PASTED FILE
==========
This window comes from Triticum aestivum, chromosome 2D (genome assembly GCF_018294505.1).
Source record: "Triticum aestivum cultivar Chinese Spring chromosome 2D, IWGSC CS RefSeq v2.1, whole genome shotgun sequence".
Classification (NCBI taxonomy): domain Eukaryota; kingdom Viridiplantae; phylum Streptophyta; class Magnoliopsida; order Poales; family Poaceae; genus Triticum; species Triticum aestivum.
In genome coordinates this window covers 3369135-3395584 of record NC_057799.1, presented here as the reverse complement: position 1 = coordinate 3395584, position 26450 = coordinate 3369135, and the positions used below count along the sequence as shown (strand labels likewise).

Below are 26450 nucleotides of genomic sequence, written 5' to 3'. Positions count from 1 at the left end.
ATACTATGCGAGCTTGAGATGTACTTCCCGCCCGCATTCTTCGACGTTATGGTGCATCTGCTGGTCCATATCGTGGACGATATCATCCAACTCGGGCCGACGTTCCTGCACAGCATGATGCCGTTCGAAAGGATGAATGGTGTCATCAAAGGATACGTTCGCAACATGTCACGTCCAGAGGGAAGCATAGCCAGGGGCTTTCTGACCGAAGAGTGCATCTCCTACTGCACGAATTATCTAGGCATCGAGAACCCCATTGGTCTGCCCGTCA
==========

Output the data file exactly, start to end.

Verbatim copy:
This window comes from Triticum aestivum, chromosome 2D (genome assembly GCF_018294505.1).
Source record: "Triticum aestivum cultivar Chinese Spring chromosome 2D, IWGSC CS RefSeq v2.1, whole genome shotgun sequence".
Classification (NCBI taxonomy): domain Eukaryota; kingdom Viridiplantae; phylum Streptophyta; class Magnoliopsida; order Poales; family Poaceae; genus Triticum; species Triticum aestivum.
In genome coordinates this window covers 3369135-3395584 of record NC_057799.1, presented here as the reverse complement: position 1 = coordinate 3395584, position 26450 = coordinate 3369135, and the positions used below count along the sequence as shown (strand labels likewise).

Below are 26450 nucleotides of genomic sequence, written 5' to 3'. Positions count from 1 at the left end.
ATACTATGCGAGCTTGAGATGTACTTCCCGCCCGCATTCTTCGACGTTATGGTGCATCTGCTGGTCCATATCGTGGACGATATCATCCAACTCGGGCCGACGTTCCTGCACAGCATGATGCCGTTCGAAAGGATGAATGGTGTCATCAAAGGATACGTTCGCAACATGTCACGTCCAGAGGGAAGCATAGCCAGGGGCTTTCTGACCGAAGAGTGCATCTCCTACTGCACGAATTATCTAGGCATCGAGAACCCCATTGGTCTGCCCGTCA